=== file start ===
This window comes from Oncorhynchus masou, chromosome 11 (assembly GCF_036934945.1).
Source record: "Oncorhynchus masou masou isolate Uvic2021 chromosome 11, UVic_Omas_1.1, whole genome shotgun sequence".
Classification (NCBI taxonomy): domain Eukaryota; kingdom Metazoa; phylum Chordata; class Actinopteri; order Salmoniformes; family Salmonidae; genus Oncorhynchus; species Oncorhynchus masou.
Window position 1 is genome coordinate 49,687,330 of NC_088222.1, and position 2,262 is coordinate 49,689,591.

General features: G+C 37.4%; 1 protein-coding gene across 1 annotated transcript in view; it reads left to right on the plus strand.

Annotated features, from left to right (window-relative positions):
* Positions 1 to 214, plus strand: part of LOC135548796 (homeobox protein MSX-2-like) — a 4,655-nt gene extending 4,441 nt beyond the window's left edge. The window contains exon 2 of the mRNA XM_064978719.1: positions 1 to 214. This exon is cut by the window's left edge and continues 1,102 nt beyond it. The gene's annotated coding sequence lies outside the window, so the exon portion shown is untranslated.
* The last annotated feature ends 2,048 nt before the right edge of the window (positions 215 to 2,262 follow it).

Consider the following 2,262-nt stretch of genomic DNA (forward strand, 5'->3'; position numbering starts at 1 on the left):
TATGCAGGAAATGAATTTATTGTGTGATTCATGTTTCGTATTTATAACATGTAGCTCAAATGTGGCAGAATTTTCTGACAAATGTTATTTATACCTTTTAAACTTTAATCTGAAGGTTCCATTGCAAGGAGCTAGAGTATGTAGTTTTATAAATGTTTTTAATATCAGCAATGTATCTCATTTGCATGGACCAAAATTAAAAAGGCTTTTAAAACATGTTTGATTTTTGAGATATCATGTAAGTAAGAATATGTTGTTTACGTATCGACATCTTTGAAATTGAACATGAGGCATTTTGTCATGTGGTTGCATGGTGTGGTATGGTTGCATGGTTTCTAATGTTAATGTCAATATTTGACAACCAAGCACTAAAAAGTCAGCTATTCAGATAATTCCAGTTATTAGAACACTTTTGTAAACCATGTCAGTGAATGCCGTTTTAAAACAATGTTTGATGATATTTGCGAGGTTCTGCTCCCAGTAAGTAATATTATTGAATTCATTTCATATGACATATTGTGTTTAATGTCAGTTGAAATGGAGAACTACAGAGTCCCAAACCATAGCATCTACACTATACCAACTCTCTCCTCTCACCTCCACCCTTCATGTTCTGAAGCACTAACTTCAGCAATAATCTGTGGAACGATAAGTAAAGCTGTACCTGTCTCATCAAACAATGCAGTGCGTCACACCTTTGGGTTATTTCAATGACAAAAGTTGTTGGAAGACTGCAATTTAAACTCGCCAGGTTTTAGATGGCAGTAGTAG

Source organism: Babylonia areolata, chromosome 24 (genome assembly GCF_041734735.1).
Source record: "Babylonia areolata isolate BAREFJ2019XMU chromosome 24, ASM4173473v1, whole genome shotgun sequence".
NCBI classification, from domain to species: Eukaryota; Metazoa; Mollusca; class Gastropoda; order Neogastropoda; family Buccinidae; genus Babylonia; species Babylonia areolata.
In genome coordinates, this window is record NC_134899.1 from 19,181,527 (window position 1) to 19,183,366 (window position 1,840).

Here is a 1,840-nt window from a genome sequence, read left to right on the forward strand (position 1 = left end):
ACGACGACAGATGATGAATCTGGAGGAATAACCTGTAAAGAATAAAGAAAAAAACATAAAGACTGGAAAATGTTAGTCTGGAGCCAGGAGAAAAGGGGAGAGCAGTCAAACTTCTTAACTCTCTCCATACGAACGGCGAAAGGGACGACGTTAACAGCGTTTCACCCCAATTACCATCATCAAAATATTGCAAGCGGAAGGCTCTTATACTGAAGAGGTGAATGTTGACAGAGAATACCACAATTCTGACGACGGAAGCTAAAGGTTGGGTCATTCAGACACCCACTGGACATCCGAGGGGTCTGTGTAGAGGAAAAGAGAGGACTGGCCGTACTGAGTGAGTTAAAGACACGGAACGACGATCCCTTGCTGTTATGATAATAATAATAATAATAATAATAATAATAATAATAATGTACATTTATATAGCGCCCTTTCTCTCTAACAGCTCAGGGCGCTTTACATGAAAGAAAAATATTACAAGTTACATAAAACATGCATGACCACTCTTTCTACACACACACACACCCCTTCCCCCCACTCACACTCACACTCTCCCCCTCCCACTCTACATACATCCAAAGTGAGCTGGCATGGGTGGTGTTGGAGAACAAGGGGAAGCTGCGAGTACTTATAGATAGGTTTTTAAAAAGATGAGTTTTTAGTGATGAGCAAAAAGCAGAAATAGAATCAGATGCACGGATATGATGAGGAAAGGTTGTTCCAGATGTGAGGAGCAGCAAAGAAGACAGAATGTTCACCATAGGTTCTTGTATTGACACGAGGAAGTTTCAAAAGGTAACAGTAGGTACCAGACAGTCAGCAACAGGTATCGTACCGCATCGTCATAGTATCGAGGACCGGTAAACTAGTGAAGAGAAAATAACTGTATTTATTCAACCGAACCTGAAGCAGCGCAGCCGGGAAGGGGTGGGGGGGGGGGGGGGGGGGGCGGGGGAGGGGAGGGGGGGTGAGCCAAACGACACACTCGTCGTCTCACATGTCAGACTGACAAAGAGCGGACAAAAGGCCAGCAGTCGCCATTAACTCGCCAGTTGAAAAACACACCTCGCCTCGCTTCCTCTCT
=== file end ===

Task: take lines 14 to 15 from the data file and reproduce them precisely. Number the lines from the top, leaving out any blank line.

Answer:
In genome coordinates, this window is record NC_134899.1 from 19,181,527 (window position 1) to 19,183,366 (window position 1,840).

Here is a 1,840-nt window from a genome sequence, read left to right on the forward strand (position 1 = left end):